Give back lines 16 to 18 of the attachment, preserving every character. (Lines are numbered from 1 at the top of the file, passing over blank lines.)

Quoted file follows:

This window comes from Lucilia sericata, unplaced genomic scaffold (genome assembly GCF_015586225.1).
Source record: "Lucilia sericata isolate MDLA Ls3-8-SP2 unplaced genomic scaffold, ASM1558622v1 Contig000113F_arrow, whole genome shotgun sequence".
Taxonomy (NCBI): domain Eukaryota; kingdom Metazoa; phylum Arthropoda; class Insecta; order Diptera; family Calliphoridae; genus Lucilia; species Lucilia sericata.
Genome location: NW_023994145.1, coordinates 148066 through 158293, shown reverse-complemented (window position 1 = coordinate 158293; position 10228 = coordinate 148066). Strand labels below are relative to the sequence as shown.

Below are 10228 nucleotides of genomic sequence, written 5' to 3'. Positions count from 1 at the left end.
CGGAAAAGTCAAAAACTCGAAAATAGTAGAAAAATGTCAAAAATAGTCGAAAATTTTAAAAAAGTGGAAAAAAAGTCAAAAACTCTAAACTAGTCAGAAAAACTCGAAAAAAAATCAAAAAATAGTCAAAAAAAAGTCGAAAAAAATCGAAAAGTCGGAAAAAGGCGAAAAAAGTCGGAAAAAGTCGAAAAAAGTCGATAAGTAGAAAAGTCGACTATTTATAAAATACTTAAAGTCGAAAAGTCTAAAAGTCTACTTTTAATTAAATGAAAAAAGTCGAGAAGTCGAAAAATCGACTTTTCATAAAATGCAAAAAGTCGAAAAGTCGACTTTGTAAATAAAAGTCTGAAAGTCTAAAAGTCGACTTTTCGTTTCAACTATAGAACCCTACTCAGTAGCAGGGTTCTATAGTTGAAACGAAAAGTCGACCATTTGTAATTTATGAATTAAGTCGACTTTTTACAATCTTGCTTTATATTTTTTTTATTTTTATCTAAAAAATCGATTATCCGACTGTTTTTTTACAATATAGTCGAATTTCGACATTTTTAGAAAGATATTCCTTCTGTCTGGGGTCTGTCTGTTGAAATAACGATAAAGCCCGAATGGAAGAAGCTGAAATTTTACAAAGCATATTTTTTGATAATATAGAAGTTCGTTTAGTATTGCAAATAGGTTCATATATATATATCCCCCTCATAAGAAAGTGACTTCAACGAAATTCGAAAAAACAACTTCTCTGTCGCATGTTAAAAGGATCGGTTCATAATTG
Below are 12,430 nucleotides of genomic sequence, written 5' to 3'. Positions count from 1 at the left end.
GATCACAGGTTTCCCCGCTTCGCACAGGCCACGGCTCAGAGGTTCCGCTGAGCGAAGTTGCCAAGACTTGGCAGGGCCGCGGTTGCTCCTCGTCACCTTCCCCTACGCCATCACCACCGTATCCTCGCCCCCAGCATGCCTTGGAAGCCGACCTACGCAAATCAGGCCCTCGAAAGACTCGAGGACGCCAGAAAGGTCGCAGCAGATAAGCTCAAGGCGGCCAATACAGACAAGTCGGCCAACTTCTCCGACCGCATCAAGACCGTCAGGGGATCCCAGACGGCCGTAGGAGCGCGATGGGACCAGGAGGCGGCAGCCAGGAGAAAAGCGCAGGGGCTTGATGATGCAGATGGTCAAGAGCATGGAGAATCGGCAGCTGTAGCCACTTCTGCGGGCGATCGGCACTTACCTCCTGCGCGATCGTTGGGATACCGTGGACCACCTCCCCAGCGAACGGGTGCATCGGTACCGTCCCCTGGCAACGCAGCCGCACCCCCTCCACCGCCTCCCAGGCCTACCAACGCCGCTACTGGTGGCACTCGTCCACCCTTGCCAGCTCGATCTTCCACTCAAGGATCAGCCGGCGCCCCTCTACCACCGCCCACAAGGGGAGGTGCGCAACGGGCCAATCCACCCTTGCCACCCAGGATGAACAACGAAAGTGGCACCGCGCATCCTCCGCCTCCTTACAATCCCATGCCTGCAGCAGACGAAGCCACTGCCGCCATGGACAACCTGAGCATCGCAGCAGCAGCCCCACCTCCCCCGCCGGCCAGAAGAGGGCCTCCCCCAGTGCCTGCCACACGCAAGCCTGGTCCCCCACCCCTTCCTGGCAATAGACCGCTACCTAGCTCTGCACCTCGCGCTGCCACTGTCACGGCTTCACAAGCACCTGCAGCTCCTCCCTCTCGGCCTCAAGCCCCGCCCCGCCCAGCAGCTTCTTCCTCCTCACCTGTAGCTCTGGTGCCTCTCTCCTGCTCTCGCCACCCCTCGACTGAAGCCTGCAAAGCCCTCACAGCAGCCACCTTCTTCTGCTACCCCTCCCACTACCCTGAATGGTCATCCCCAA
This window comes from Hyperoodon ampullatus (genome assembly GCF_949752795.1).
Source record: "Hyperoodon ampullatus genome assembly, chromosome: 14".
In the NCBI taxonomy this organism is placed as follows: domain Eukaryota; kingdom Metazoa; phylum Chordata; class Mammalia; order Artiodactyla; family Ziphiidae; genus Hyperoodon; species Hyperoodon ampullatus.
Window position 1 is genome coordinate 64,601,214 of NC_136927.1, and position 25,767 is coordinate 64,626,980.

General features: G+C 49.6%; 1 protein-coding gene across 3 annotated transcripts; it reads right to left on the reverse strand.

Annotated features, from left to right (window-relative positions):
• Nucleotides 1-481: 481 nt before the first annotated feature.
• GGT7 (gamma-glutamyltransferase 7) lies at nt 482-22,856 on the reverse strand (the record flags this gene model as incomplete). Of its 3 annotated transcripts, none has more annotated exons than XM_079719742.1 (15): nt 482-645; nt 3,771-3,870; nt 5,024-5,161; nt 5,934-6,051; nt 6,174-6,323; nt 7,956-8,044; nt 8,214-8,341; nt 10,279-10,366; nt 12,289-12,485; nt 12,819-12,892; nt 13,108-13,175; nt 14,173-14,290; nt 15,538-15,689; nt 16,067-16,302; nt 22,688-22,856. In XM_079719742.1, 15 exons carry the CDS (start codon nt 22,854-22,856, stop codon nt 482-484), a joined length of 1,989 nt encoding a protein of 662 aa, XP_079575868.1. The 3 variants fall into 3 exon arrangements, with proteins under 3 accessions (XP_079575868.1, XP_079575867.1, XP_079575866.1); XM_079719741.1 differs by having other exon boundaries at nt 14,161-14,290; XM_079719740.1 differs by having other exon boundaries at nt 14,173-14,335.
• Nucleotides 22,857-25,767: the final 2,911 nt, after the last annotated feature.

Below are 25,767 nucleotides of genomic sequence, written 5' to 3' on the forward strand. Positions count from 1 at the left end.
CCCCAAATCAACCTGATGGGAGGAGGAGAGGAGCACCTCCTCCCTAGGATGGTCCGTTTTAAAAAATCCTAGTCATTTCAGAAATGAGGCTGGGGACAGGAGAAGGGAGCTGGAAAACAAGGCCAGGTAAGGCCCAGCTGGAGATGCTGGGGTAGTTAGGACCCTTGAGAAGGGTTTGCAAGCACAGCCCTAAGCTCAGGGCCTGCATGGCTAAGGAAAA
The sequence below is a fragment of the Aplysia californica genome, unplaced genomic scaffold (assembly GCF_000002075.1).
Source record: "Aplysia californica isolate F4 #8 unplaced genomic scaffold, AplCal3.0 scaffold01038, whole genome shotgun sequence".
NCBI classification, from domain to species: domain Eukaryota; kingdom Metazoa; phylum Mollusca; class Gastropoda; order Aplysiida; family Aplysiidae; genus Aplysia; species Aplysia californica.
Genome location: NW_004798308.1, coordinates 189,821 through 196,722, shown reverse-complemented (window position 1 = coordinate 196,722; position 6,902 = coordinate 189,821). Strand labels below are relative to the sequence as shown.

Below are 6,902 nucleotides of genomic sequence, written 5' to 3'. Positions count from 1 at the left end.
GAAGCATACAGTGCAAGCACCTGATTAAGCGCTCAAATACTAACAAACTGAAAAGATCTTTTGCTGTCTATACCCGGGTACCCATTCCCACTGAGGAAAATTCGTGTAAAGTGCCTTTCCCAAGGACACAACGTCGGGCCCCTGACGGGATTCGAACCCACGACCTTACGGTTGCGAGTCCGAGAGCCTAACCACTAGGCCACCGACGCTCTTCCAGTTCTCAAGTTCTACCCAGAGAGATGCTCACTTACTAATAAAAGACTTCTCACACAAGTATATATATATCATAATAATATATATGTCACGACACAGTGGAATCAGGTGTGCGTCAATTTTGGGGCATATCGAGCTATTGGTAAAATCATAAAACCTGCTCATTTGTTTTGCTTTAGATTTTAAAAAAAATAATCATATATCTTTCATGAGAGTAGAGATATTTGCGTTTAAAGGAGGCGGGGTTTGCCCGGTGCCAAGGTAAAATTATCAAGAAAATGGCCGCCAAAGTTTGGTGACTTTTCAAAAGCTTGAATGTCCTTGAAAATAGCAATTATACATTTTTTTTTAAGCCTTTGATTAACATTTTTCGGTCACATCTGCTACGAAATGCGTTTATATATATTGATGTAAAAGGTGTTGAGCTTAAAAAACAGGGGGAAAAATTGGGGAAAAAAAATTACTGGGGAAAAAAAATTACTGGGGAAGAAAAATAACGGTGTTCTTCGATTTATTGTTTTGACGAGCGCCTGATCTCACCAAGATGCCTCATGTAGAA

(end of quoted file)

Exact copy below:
• GGT7 (gamma-glutamyltransferase 7) lies at nt 482-22,856 on the reverse strand (the record flags this gene model as incomplete). Of its 3 annotated transcripts, none has more annotated exons than XM_079719742.1 (15): nt 482-645; nt 3,771-3,870; nt 5,024-5,161; nt 5,934-6,051; nt 6,174-6,323; nt 7,956-8,044; nt 8,214-8,341; nt 10,279-10,366; nt 12,289-12,485; nt 12,819-12,892; nt 13,108-13,175; nt 14,173-14,290; nt 15,538-15,689; nt 16,067-16,302; nt 22,688-22,856. In XM_079719742.1, 15 exons carry the CDS (start codon nt 22,854-22,856, stop codon nt 482-484), a joined length of 1,989 nt encoding a protein of 662 aa, XP_079575868.1. The 3 variants fall into 3 exon arrangements, with proteins under 3 accessions (XP_079575868.1, XP_079575867.1, XP_079575866.1); XM_079719741.1 differs by having other exon boundaries at nt 14,161-14,290; XM_079719740.1 differs by having other exon boundaries at nt 14,173-14,335.
• Nucleotides 22,857-25,767: the final 2,911 nt, after the last annotated feature.

Below are 25,767 nucleotides of genomic sequence, written 5' to 3' on the forward strand. Positions count from 1 at the left end.